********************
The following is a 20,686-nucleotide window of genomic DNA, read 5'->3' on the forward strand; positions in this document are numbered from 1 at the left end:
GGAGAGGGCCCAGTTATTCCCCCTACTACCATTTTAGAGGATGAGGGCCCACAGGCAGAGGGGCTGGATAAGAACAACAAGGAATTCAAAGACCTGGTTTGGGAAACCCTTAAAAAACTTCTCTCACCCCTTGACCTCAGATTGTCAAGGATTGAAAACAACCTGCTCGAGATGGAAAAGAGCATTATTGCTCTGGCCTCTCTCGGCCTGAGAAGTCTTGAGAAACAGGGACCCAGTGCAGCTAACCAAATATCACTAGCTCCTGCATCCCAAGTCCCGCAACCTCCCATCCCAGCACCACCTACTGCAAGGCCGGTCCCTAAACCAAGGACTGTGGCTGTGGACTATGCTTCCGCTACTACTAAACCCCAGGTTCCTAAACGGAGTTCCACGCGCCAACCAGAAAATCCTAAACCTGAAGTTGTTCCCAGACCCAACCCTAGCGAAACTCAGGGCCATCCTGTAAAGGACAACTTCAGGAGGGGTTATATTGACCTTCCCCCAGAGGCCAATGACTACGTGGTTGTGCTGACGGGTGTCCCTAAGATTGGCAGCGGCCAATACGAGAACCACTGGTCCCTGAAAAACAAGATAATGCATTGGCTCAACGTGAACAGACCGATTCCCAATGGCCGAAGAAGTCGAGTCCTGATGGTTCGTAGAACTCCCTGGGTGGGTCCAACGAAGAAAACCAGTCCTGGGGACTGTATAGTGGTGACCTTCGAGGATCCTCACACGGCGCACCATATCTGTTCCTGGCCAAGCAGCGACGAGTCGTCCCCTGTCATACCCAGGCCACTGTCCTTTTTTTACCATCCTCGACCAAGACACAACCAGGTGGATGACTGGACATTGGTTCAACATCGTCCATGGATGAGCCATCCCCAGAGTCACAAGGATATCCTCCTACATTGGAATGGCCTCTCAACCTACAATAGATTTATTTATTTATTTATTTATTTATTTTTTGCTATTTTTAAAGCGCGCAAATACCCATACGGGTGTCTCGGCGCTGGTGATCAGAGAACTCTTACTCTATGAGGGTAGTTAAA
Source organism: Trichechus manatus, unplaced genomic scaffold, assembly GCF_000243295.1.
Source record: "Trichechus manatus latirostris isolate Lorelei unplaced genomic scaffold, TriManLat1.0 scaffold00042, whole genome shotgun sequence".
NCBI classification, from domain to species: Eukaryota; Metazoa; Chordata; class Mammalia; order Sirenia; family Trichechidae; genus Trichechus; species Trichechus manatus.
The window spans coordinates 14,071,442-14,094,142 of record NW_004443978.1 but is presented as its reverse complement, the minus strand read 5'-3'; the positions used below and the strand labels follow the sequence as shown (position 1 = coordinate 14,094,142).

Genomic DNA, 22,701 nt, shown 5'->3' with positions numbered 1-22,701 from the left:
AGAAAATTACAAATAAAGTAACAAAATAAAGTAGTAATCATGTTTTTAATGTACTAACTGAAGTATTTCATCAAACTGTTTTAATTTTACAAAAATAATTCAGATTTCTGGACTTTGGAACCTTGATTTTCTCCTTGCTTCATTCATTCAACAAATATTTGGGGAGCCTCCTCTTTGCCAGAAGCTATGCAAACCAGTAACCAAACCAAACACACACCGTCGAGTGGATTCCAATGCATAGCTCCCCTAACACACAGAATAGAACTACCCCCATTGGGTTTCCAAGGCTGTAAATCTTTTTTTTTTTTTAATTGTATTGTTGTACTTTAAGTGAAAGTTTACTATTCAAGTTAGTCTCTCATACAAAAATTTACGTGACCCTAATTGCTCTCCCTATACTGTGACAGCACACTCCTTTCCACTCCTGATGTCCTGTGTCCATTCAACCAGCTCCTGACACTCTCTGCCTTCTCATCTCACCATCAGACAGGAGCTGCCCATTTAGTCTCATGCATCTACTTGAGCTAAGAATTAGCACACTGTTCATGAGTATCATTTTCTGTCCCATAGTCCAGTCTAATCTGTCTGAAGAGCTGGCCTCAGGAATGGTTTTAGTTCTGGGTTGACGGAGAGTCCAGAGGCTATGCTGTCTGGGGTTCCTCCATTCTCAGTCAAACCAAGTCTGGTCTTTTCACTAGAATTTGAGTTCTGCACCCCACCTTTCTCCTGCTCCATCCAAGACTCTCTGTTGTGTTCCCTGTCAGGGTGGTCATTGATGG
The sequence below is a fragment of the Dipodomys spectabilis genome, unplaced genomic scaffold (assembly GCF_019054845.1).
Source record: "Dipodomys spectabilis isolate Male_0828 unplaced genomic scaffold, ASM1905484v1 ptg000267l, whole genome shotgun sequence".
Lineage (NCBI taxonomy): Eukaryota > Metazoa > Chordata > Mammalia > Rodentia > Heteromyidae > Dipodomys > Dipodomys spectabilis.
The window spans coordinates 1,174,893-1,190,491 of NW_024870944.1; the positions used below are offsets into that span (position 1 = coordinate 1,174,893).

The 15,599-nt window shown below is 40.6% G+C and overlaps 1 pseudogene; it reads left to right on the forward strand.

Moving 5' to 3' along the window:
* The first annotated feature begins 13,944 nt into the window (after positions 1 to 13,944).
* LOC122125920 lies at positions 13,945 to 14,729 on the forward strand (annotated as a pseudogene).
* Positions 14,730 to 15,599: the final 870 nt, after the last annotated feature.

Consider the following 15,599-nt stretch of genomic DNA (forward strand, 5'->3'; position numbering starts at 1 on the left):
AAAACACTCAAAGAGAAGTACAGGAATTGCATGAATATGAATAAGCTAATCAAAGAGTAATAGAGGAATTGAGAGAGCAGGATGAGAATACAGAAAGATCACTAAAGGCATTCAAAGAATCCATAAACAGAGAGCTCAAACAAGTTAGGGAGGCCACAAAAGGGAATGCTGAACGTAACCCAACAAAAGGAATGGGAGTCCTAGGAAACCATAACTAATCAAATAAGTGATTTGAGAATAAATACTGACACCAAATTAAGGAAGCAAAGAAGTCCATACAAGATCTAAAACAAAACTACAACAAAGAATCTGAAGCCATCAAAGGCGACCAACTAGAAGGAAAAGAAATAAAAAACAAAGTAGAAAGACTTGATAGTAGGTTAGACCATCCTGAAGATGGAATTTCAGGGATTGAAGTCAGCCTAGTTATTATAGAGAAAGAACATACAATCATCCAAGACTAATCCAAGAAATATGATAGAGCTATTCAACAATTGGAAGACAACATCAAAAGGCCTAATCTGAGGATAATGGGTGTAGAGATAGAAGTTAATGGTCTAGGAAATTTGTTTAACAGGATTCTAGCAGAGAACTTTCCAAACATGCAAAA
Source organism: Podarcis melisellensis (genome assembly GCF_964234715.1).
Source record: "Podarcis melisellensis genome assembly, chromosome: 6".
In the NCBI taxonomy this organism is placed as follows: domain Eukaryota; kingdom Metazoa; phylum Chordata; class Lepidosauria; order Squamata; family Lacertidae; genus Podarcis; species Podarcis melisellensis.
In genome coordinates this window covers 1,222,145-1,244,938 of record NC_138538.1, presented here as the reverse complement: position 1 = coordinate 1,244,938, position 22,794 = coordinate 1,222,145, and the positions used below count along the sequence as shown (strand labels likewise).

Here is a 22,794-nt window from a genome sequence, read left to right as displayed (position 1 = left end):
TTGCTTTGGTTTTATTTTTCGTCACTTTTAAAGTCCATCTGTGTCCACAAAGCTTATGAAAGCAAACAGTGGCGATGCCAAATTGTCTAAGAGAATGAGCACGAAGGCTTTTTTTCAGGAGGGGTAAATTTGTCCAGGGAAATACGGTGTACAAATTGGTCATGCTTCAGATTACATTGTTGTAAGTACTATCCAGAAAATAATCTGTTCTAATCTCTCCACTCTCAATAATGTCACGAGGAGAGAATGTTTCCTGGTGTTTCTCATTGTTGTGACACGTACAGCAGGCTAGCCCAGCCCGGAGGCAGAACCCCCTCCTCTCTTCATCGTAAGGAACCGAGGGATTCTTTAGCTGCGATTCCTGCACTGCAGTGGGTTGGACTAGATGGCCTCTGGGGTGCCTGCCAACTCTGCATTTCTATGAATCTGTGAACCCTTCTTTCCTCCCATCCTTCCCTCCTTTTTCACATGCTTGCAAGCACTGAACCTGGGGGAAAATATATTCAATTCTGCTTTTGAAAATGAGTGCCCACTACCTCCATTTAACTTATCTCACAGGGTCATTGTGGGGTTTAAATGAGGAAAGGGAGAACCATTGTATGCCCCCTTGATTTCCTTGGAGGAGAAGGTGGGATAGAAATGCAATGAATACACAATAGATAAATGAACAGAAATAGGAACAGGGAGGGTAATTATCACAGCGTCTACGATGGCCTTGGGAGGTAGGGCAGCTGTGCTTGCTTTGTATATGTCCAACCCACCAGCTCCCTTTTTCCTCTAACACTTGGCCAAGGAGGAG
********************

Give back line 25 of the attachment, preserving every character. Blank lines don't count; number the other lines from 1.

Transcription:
TTGCTTTGGTTTTATTTTTCGTCACTTTTAAAGTCCATCTGTGTCCACAAAGCTTATGAAAGCAAACAGTGGCGATGCCAAATTGTCTAAGAGAATGAGCACGAAGGCTTTTTTTCAGGAGGGGTAAATTTGTCCAGGGAAATACGGTGTACAAATTGGTCATGCTTCAGATTACATTGTTGTAAGTACTATCCAGAAAATAATCTGTTCTAATCTCTCCACTCTCAATAATGTCACGAGGAGAGAATGTTTCCTGGTGTTTCTCATTGTTGTGACACGTACAGCAGGCTAGCCCAGCCCGGAGGCAGAACCCCCTCCTCTCTTCATCGTAAGGAACCGAGGGATTCTTTAGCTGCGATTCCTGCACTGCAGTGGGTTGGACTAGATGGCCTCTGGGGTGCCTGCCAACTCTGCATTTCTATGAATCTGTGAACCCTTCTTTCCTCCCATCCTTCCCTCCTTTTTCACATGCTTGCAAGCACTGAACCTGGGGGAAAATATATTCAATTCTGCTTTTGAAAATGAGTGCCCACTACCTCCATTTAACTTATCTCACAGGGTCATTGTGGGGTTTAAATGAGGAAAGGGAGAACCATTGTATGCCCCCTTGATTTCCTTGGAGGAGAAGGTGGGATAGAAATGCAATGAATACACAATAGATAAATGAACAGAAATAGGAACAGGGAGGGTAATTATCACAGCGTCTACGATGGCCTTGGGAGGTAGGGCAGCTGTGCTTGCTTTGTATATGTCCAACCCACCAGCTCCCTTTTTCCTCTAACACTTGGCCAAGGAGGAG